Austin City Council approves 'maximum tax rate' proposal to keep 'tax swap' discussion alive

Austin City Council members were up against the clock during Wednesday morning's budget work session.
They heard from the city's Deputy Chief Financial Officer Ed Van Eenoo about a potential service agreement with Austin ISD -- a “tax swap.”  And by law Council only had until about noon to decide if that was something they wanted to at least consider.
The tax swap is a way to fight "recapture."
"Right now the last $22 million that's raised by the school district, the major school district in our city, $17 million of that leaves the city.  And the question is 'Can we do things in a more efficient way?'" said Mayor Steve Adler.

Basically the city would take on some Austin ISD services.  And more taxdollars would stay local.

Council Member Jimmy Flannigan: not a fan of the idea.  But he explained what it means.

"When AISD collects a dollar from a taxpayer, a lot of that money goes back to the state but that doesn't happen to the city.  So conceptually if the city pays for things it would be cheaper," Flannigan said.

As mentioned, Council Member Flannigan was not on board with the swap or with the maximum tax rate proposal council had to vote on Wednesday morning.  Most of District 6 isn't in AISD.

"This is a massively problematic proposal.  Not just for my district but for 25% of the city.  A quarter of the city, this is massively problematic," Flannigan said during the meeting. 

Council won't have to decide on the tax swap until September but in order to keep the option on the table, they had to agree on a proposal that puts the maximum tax rate at 46.51 cents per $100.  2 cents above the rollback rate.  And they had to do it by around noon.

"Never before has the city exceeded what's called the state's rollback rate of 8%, meaning the city can only increase your taxes 8% year over year without risking an election by the voters," said Council Member Ellen Troxclair.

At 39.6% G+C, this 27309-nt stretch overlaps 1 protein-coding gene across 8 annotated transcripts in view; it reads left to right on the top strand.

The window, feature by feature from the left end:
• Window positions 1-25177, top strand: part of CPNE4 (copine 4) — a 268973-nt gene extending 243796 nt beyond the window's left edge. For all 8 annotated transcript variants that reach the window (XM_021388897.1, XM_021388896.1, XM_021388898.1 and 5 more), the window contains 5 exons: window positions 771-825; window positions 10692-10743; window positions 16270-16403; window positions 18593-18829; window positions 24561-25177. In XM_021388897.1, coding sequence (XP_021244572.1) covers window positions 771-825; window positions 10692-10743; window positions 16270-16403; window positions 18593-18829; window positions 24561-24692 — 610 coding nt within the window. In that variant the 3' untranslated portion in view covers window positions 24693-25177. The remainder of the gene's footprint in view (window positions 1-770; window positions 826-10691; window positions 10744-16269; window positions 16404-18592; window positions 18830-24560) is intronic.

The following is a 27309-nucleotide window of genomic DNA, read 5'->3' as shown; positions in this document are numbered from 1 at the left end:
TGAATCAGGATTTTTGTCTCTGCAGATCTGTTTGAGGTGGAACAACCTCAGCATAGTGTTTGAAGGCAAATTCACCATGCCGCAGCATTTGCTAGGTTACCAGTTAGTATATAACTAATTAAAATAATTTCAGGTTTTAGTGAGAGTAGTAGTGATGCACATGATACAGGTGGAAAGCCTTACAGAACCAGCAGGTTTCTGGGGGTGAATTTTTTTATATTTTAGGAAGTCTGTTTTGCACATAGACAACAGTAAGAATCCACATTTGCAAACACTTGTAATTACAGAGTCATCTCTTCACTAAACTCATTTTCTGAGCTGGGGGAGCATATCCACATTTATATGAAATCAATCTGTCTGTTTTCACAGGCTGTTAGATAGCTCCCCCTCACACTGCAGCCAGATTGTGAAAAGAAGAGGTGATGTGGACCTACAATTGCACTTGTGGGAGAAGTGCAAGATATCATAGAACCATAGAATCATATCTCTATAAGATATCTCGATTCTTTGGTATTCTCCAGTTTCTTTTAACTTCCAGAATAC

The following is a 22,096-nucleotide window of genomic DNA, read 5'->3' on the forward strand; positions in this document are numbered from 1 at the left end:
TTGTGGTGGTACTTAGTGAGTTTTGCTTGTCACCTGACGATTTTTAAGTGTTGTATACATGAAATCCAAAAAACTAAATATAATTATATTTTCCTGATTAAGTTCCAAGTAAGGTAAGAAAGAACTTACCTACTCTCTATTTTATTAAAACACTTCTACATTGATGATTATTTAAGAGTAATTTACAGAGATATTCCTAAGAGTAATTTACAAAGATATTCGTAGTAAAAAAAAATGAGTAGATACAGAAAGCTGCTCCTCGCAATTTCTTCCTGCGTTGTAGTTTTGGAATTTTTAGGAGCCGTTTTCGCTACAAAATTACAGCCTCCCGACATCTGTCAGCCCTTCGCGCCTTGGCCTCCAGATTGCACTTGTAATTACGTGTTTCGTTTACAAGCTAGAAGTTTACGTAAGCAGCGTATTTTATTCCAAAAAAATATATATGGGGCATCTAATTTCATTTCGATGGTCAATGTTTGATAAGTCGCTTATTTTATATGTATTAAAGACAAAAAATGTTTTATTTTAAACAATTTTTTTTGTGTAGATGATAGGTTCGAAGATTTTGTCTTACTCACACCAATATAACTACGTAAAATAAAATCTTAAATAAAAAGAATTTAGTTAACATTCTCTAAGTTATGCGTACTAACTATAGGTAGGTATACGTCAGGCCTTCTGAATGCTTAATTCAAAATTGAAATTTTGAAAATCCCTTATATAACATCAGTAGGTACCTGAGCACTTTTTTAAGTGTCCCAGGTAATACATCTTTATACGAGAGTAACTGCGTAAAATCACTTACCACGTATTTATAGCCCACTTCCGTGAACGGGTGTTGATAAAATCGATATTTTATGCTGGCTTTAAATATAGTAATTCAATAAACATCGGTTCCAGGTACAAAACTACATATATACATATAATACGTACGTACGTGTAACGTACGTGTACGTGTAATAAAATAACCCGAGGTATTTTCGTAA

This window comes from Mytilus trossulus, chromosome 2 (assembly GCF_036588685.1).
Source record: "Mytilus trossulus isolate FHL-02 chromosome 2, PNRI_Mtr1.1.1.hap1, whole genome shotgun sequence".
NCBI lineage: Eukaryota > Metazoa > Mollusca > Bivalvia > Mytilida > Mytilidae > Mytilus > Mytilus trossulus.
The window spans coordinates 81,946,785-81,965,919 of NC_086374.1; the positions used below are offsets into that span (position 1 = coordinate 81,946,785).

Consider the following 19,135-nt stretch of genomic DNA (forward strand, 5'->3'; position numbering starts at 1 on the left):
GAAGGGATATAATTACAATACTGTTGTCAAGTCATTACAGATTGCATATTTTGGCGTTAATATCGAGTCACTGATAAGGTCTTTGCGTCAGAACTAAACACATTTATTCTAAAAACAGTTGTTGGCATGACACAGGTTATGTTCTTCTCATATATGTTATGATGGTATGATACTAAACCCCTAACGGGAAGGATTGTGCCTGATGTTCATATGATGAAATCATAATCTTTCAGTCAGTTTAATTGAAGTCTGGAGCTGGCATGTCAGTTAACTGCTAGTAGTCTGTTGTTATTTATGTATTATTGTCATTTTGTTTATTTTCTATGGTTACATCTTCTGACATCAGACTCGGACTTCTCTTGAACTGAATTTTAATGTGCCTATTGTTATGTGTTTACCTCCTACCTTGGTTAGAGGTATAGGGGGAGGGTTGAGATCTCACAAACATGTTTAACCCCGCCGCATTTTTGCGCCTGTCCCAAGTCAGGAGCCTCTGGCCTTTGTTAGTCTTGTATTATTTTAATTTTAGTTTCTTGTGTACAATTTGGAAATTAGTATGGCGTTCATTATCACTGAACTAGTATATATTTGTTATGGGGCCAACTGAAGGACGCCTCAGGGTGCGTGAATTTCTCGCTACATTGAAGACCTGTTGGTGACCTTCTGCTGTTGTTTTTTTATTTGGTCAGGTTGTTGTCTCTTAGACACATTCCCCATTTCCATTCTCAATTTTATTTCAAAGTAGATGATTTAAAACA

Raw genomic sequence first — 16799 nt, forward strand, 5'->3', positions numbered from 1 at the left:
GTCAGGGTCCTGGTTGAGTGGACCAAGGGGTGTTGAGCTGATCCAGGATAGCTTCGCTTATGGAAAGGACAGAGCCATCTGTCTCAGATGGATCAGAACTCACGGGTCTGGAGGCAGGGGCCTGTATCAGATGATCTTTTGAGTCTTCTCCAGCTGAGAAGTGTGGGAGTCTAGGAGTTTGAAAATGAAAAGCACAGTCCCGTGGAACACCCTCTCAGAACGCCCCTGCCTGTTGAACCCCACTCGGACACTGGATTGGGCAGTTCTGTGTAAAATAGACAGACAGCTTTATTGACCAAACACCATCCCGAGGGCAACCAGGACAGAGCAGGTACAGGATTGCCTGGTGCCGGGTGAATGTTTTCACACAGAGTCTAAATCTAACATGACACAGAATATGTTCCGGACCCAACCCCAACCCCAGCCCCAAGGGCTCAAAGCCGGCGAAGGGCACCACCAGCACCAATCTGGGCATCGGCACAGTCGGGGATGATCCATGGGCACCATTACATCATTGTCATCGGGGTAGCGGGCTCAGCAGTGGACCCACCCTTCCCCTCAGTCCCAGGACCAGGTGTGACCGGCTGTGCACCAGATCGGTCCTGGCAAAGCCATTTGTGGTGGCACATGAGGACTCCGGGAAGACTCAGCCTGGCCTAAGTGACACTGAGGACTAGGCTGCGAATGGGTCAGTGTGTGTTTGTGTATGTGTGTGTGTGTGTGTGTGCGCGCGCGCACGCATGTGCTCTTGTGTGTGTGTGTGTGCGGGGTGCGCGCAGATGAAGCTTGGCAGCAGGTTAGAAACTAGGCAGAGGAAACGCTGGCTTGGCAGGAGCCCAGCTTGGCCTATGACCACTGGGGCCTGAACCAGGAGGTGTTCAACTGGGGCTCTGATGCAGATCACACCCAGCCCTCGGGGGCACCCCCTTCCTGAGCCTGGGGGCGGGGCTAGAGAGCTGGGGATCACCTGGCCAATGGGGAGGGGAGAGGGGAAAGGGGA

It passed 6 to 4.  Council Member Troxclair along with Flannigan, Houston and Garza voted against the tax rate proposal.  While others said 'yes' but admitted they might not end up supporting the tax swap in the end. 

"If ultimately it turns out this doesn't save taxpayers money then it's not something I'm going to vote for, not something I'm going to do.  But we ought to be investigating every idea," Adler said.

Adler says the tax rate discussion is just a theoretical limit of what the city could do.  He says it's highly unlikely that rate will be adopted.  But Flannigan and Troxclair say if that number is what council goes with, they'll help the community petition for a rollback election.

"We will have to have a very hard conversation in this community about the million dollars we'll have to spend to hold a special election in March to roll back a tax rate," Flannigan said.

Over the next month, there will be plenty of discussion and opportunities for the public to have their say about this idea.
Council will decide on the tax swap and the tax rate in September.